The age of full-catalogue-exclusivity deals with Chinese music services is coming to an end, with the government there having nudged the various companies to strike deals for fairer sub-licensing of the catalogues they control. The latest example is a deal between smartphone-maker Xiaomi and NetEase Cloud Music, who have signed a ‘copyright transfer agreement’ according to news site Technode.
“The agreement will give Xiaomi access to music from HIM International Music and Tianyue Media, including such artists as SHE, Hebe Tien, Yoga Lin, Power Station, and Where Chou,” reported the site. The news follows similar agreements between Tencent Music and Alibaba in 2017, and then between Tencent and NetEase in February this year.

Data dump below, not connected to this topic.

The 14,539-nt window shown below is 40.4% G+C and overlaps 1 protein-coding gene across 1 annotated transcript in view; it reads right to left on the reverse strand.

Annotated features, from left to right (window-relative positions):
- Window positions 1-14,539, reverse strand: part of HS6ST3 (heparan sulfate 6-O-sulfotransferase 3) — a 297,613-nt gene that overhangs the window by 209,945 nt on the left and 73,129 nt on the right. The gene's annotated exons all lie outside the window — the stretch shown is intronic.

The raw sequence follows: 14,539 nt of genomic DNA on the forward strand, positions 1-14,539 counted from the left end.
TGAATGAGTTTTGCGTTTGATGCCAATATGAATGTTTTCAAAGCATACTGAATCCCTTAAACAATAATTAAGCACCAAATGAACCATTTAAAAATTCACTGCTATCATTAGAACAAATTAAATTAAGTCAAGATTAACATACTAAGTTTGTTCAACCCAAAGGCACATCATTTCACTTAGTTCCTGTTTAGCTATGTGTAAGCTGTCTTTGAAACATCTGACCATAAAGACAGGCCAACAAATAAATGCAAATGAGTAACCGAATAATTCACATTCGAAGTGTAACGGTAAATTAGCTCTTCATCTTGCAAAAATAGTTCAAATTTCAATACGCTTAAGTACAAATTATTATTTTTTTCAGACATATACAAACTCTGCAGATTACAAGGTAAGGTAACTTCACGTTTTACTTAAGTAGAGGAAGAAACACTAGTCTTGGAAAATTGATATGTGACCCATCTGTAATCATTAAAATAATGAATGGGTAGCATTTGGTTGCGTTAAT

The exclusivity deals have been a key factor in the Chinese streaming ecosystem’s growth to this point, but some new licensing deals are bucking the trend: indie licensing agency Merlin signed agreements with NetEase, Tencent and Alibaba in March for example, while as our recent interview with Beggars Group explained, that label has always sought non-exclusivity in its Chinese streaming deals.
According to the IFPI, the recorded-music market in China was worth $292.3m in 2017, up 35.3% year-on-year including $204.5m of streaming revenues. There’s still debate about how much of that income was from advances paid by services to rightsholders for access to their catalogues, rather than regular royalties for music usage on those platforms.